Paisius Velichkovsky, The Life of Paisij Velyčkos’kjy, trans. by J.M.E. Featherstone (Harvard: Harvard University Press, 1989), 70-72.

Bridging the gap between how we intuitively understand words and concepts and how people in the past, or people in the present but in quite different cultural-linguistic worlds from us, understood those same words and concepts is often a difficult task. In the text I’ve translated here from the great early-modern Ottoman Damascene mystical philosopher, poet, and traveler (to name but three of his occupations) ‘Abd al-Ghanī al-Nābulusī (164-1731), we encounter both dissonances of meaning endemic to the gap between our time and his, as well as dissonances that ‘Abd al-Ghanī introduces. Easily one of the most fascinating and versatile thinkers of early modern Islam, ‘Abd al-Ghanī simultaneously defended the practices and concepts of Sufism, especially as embodied in the thought of Ibn ‘Arabī, while also frequently refashioning them and integrating them into a wider-ranging philosophy of Islam that embraced the rapidly changing world of early modernity, against the puritanical, ‘fundamentalist’ strains of Islam that fitfully circulated in the Ottoman world. In addition to defending the legal validity of smoking, coffee-drinking, dancing, musical performances, and other activities, ‘Abd al-Ghanī generally argued for a broad social ethic that rejected moralism and morality policing, instead encouraging positive, indeed tolerant social interactions across class and confessional lines. This is not to say that he advocated some sort of proto-liberalism or modernism: as is clear from the following text, ‘Abd al-Ghanī did not reject the practice of the sharī’a or traditional theological beliefs. But what he did with those beliefs and how he interpreted them in doctrine and practice could be quite surprising and even innovative (a term he would not have appreciated, I should note). His often bold textual moves can be quite jarring at times- as they no doubt were in some cases for people in his own day.

This text is the bulk of a letter ‘Abd al-Ghanī sent, in April of 1678, to one Mulla Aḥmad of Hayrabolu, in what is now the European portion of Turkey (it was evidently conveyed by friends of ‘Abd al-Ghanī, as the note at the end indicates). In it our author discusses ‘true’ and ‘metaphorical’ acts and states, in so doing reversing the ways in which we tend to speak now (though reflecting language C.S. Lewis used in some of his works): the really real seclusion (khalwat, a type of ascetic withdraw for spiritual purposes) takes place within the self and in relation to God and through Him the rest of the world; that of the body and in relation to physical society is merely ‘metaphorical,’ obtaining reality through its contact with the true practice of seclusion. And so on- ‘Abd al-Ghanī explains it pretty well, I think, though this English translation does not convey the word-play and subtlety of the Arabic original- always a problem in translation, especially in religious-philosophical language such as this. But so it goes- ‘Abd al-Ghanī would no doubt argue from such a state to the ultimately metaphorical nature of language, realized only through connection with the truly Real.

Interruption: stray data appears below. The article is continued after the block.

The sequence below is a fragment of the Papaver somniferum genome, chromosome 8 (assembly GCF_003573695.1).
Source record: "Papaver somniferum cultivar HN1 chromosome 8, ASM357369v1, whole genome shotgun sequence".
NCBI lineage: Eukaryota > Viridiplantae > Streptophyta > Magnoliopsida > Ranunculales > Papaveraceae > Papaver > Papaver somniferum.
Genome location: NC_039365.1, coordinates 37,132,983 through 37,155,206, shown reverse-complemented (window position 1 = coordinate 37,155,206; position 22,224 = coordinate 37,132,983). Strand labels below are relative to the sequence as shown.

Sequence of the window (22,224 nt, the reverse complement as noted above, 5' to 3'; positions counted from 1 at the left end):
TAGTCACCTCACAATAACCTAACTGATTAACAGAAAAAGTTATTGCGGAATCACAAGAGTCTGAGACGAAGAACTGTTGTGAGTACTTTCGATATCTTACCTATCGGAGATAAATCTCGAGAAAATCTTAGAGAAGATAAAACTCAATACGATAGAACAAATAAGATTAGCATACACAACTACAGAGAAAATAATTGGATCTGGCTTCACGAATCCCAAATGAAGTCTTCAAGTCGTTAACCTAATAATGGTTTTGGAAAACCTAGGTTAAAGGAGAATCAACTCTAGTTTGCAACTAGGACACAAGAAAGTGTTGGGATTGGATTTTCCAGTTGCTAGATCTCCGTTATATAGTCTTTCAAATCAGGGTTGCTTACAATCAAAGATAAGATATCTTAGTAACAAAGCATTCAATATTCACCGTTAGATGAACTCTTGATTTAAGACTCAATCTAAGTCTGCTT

a_damascus_pottery_tile_ottoman_syria_17th_century_d5479930h

And I have heard regarding you, O brother, that you are firmly fixed in your religion, desiring conformity with the command and the prohibition, and I love you for that. And I love for you what I love for my own self: that you enter into the path of inner piety (ṭarīqat al-taqwā al-bāṭiniyya), so that the interior and exterior be made perfect for you. What I mean by ‘inner piety’ is your crossing from the outward ordinances to the knowable realities, so that you witness through the eye of spiritual perception that every motion out of the motions of canonical prayer and other than those from among the acts of worship possess a lordly sign (ishāra)  and merciful secrets. And every ordinance from the ordinances of the sharī’a has an application in the exterior and an application in the interior. The sharī’aic ordinance (ḥukm) is a body, while the divine wisdom (ḥikma) is the spirit of that body. Do not be content with the bodies apart from the spirits, and do not be distracted from the bodies by the spirits: rather, bring together the exterior and the interior.

And let my friend—God, exalted is He, give him peace—know that there is no recourse for that besides entering into sharī’aic seclusion (khalwat) and doing sharī’aic spiritual exercises. And I mean by ‘seclusion’ only your solitude in witnessing the true Doer apart from the metaphorical doer, then the witnessing of the true One Described, apart from the metaphorical one, then the witnessing of the true Existence, apart from the metaphorical existence. And persist in this witnessing so that the senses and the intellect are fully immersed. This is true spiritual seclusion. As for the metaphorical seclusion, it is that you enclose your body in a ḥalāl house and ḥalāl sustenance, and cut off your sight interiorly and exteriorly from all that is outside that house by negation or affirmation, until you find the true seclusion, then come out of the metaphorical seclusion.